Washington, D.C.

South Carolina celebrants join inauguration festivities

McClatchy NewspapersJanuary 21, 2013 

WASHINGTON -- Dick Harpootlian, the leader of the S.C. Democratic Party, had something he wanted to share with President Barack Obama at the White House just before the president's inauguration Monday to a second term.

Harpootlian, who in April 2007 had been among the first prominent Democrats to endorse Obama's maiden presidential run, was with Obama and first lady Michelle Obama, Vice President Joe Biden and 150 other party leaders at a brunch in the White House East Room.

"Your first four years were great," Harpootlian told Obama.

"The next four years are going to be better," the president responded.

Harpootlian was planning to cap off a whirlwind five days of VIP receptions and ceremonies Monday night by going with his wife, Jamie, to the two official presidential inaugural balls attended by the Obamas, followed by a scheduled meeting Tuesday morning of the Democratic National Committee.

"Seeing President Obama in the celebratory week is much different than four years ago," Harpootlian said Monday. "I see a confident president who is committed to moving his agenda and is not going to let anyone stand in his way."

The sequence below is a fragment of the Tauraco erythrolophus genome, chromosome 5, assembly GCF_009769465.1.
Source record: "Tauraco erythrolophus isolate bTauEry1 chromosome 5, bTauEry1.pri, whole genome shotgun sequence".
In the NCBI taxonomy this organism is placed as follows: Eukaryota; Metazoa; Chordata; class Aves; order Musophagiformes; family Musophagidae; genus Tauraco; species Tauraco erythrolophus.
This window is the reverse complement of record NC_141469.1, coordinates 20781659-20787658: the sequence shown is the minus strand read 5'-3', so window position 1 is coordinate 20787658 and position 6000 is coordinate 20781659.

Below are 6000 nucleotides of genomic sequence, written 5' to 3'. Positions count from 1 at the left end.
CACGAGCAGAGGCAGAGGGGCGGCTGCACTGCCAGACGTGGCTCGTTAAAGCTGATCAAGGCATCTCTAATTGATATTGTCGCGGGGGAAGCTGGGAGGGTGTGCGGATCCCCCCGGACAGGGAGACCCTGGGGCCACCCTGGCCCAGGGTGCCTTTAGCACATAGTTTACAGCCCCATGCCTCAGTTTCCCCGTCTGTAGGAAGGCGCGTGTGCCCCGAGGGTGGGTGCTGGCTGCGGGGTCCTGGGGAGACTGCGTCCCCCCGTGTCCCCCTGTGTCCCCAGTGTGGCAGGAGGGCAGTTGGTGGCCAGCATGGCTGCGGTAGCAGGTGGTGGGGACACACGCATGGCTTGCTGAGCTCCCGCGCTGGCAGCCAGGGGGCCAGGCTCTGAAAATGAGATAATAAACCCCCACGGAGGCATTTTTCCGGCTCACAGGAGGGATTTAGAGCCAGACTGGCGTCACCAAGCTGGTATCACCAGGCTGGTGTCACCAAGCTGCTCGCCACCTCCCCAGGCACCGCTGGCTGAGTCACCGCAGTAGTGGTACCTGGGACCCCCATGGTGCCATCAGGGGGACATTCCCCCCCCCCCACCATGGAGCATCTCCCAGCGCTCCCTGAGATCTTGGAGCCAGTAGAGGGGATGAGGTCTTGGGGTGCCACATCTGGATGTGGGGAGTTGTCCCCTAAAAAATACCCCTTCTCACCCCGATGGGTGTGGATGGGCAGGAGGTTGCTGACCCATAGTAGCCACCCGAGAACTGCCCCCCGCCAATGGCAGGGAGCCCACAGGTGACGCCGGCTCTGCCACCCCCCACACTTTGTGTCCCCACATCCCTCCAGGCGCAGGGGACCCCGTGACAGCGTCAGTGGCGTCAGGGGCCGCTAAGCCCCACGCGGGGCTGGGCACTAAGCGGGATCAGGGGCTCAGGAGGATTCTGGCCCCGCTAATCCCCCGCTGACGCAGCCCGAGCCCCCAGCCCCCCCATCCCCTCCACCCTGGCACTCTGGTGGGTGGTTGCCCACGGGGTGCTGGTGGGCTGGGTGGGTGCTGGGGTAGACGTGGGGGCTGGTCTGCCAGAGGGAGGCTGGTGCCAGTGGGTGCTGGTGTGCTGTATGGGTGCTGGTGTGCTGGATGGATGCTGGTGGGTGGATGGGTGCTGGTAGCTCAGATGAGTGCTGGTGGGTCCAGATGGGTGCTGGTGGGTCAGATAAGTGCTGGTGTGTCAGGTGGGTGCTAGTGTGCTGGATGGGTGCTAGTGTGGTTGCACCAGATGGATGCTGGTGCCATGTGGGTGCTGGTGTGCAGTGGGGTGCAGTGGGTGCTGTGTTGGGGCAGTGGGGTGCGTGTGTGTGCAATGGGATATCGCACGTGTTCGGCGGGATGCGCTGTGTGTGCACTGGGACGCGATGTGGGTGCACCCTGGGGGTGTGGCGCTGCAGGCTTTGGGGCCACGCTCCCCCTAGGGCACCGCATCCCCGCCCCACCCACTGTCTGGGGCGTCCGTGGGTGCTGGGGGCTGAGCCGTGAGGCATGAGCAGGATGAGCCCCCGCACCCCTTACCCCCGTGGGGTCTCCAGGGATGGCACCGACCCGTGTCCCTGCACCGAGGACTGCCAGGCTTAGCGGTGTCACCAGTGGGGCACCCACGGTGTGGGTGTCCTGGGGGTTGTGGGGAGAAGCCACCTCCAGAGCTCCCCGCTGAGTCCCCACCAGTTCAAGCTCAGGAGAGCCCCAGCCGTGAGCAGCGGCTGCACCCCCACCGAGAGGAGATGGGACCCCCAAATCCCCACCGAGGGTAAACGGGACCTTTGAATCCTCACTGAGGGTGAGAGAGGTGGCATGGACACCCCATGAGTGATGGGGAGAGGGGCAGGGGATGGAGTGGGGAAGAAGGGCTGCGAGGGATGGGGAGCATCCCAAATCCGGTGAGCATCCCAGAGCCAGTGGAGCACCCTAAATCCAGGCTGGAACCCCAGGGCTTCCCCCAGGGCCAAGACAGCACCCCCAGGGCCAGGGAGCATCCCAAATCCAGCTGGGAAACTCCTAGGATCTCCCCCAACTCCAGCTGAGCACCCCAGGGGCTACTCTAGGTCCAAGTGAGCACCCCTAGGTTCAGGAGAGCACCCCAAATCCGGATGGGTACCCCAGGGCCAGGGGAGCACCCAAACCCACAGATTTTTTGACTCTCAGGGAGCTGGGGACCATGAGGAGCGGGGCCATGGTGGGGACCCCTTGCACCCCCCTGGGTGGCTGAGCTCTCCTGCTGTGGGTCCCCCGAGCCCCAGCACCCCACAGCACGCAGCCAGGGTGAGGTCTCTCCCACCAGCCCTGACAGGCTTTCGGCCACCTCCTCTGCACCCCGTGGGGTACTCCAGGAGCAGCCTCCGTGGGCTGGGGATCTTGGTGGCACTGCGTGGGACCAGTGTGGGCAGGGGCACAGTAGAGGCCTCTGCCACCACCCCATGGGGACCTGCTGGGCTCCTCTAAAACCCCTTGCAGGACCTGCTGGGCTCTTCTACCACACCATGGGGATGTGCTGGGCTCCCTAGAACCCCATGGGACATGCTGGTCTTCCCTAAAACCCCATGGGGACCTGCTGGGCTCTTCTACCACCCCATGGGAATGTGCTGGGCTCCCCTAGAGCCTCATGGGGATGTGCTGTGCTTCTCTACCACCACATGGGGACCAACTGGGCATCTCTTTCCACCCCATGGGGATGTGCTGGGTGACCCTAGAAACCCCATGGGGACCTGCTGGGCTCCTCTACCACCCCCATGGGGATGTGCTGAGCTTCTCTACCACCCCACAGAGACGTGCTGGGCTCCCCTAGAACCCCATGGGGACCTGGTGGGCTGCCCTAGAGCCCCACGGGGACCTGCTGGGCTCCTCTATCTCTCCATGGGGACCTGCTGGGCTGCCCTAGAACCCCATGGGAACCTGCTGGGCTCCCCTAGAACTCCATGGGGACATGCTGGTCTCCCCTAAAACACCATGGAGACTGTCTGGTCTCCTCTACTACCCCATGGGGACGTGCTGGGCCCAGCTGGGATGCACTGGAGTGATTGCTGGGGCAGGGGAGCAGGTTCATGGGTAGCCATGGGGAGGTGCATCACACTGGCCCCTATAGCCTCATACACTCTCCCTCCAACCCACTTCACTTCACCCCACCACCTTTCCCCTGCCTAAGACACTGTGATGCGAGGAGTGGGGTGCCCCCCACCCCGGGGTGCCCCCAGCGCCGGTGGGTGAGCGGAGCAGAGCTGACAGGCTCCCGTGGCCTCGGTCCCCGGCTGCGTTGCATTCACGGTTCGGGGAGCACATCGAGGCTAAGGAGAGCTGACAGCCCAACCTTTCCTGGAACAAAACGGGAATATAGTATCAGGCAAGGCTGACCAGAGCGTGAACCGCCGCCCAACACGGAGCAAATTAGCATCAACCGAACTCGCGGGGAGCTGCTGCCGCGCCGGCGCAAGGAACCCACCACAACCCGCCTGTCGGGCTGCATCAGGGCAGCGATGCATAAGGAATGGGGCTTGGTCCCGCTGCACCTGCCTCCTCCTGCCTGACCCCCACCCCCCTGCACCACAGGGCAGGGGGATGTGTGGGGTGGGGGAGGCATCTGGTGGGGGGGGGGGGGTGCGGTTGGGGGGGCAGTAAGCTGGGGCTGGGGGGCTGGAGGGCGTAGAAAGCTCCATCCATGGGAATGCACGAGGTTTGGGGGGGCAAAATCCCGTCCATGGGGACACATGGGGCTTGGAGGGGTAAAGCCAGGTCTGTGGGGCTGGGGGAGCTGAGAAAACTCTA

Thousands of other South Carolinians -- including House of Representatives Assistant Democratic Leader Jim Clyburn, state Supreme Court Chief Justice Jean Toal, lawyers, lobbyists, legislators, Capitol Hill aides, Target cashiers and university students -- celebrated an inauguration that some said was more significant than Obama's first one in January 2009.

"The first one, people could call it an anomaly," Clyburn said. "Not the second time, after he got re-elected with a 5 million-vote cushion. That validates the president."

Many of the Palmetto State natives attended the South Carolina State Society Presidential Inaugural Ball on Sunday night and were on the National Mall on Monday for Obama's ceremonial swearing-in at the West Front of the U.S. Capitol.

A number of the celebrants also made a pilgrimage to the Martin Luther King Jr. Memorial, which opened in August 2011. It's the first memorial on the Mall dedicated to a non-president and to an African-American.

Tyrone Dash, a mathematics professor at The Citadel said Obama's second inauguration had special significance to him because it fell on Martin Luther King Jr. Day, a national holiday to celebrate the slain civil rights leader's birthday.

"My family was very active in the civil rights movement," Dash said. "This is the culmination of receiving a reward for their efforts. I just needed to be here to celebrate Barack Obama being president."

The Island Packet is pleased to provide this opportunity to share information, experiences and observations about what's in the news. Some of the comments may be reprinted elsewhere in the site or in the newspaper. We encourage lively, open debate on the issues of the day, and ask that you refrain from profanity, hate speech, personal comments and remarks that are off point. Thank you for taking the time to offer your thoughts.

Commenting FAQs | Terms of Service